The perspective of inclusion creates new requirements for specialist staff involved in the delivery of vocational education and training (including trainers, skilled workers providing training and teachers at vocational schools). For this reason, the training of such persons has become an object of focus and discussion. The introduction of advanced training regulations for the qualifications of certified vocational educator for initial and continuing training and certified vocational educator marked a major step within the process of according recognition to the significance of quality of VET training staff.
Changes at a structural level are not the only thing that is required in order to shape inclusive education and training provision. The pedagogical attitude and specialist educational knowledge of specialist staff involved in the process are also critical in terms of implementation. These demands placed on such staff are also linked with a new quality of professionalism which calls for them to be in possession of relevant competencies.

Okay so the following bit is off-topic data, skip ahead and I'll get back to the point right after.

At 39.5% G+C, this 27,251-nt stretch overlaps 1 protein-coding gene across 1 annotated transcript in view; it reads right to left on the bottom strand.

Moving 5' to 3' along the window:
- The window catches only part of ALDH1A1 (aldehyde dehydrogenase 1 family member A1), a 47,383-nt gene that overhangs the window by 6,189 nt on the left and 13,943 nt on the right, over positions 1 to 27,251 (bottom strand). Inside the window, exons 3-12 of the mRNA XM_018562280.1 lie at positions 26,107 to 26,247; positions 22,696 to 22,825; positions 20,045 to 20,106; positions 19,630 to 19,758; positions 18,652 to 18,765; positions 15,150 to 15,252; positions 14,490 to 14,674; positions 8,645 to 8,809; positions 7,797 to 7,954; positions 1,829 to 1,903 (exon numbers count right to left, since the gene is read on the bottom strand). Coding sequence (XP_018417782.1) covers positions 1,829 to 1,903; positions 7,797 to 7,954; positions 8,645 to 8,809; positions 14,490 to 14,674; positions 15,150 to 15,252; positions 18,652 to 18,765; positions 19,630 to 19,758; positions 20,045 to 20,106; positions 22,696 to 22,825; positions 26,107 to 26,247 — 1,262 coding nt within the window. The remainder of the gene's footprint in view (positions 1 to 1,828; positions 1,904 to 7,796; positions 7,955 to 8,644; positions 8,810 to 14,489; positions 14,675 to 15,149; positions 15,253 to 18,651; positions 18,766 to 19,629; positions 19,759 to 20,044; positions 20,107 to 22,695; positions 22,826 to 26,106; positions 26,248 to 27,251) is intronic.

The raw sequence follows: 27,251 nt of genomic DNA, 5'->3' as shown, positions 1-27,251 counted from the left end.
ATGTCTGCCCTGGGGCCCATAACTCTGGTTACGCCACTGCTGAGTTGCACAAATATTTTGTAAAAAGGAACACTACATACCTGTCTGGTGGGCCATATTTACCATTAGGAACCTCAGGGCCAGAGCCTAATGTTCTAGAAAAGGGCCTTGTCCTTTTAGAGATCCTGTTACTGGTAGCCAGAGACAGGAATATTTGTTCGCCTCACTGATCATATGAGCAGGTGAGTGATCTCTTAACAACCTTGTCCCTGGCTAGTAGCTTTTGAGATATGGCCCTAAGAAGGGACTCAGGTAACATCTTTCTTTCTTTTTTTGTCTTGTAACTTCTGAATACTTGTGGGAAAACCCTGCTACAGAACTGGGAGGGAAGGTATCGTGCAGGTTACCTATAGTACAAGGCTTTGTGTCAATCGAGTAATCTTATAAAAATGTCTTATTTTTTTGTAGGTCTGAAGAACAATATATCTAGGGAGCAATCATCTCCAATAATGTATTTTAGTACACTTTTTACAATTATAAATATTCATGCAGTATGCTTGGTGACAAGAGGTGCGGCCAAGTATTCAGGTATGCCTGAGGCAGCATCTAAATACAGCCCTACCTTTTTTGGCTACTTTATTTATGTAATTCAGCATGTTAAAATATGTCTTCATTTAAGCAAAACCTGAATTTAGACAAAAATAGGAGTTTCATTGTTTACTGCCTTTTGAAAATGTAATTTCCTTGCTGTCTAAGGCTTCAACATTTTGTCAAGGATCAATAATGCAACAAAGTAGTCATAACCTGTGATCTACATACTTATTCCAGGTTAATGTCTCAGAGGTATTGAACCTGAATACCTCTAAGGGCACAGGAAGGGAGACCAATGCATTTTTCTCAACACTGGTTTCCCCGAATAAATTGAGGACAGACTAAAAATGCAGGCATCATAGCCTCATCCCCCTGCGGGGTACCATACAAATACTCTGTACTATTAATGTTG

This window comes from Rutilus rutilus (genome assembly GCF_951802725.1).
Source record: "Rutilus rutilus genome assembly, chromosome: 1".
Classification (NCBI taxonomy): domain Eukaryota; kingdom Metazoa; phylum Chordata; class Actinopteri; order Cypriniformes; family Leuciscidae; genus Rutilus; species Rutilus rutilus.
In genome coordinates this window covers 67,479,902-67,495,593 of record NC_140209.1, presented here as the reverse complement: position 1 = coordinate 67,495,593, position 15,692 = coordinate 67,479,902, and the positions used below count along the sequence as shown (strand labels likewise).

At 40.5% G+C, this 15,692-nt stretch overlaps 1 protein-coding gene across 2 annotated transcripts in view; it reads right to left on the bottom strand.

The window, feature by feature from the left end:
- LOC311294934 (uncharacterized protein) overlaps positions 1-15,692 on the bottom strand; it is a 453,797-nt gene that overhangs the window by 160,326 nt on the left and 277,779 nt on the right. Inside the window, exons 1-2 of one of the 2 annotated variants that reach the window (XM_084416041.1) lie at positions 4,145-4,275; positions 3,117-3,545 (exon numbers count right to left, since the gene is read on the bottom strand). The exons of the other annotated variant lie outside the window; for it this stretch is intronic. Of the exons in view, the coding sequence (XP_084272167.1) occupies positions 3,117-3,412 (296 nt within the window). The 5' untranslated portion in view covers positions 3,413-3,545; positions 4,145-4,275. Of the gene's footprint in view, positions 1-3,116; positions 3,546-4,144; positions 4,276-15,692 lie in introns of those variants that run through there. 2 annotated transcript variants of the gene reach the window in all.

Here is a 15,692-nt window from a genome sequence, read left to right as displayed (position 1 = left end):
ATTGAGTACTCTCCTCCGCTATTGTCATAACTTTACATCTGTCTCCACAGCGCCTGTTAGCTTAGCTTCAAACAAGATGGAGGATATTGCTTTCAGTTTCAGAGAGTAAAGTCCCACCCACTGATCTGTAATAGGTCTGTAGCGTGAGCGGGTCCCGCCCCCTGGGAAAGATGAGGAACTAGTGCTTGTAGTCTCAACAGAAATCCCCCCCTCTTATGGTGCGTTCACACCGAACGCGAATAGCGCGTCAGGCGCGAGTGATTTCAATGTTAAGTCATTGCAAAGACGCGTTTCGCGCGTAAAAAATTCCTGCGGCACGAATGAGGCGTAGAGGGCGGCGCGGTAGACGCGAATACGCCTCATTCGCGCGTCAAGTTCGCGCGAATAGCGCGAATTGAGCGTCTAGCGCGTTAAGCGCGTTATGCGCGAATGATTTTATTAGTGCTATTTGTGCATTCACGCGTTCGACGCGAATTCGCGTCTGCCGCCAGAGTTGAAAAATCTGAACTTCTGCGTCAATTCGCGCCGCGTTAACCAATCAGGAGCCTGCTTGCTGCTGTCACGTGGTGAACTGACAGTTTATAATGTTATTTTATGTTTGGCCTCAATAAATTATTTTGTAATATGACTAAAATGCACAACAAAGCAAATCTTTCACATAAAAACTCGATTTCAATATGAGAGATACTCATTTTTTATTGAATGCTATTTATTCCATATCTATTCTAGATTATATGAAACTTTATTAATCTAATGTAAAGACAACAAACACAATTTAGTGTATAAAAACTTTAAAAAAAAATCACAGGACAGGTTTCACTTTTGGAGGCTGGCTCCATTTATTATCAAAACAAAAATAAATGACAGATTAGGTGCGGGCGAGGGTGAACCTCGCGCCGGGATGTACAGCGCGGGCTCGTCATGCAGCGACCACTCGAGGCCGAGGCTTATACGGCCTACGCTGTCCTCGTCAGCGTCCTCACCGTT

One of the major challenges needs to be viewed as the individualisation of education and training processes, and this necessitates inclusive didactics, including in the VET sector. According to guidelines issued by UNESCO (Policy Guidelines on Inclusion in Education), flexible learning methods are one of the relevant factors in realising inclusion in the educational sector.
A further area which must be seen as central with regard to the implementation of inclusion in educational institutions is multi-professional team work and cooperation with stakeholders outside the organisation.
Initial and continuing training opportunities
The following examples illustrate how the first steps can be taken towards realisation of contents relevant to inclusive education within the scope of pedagogical courses of study, in teacher training, in the training of company-based trainers and in special training provision for skilled workers.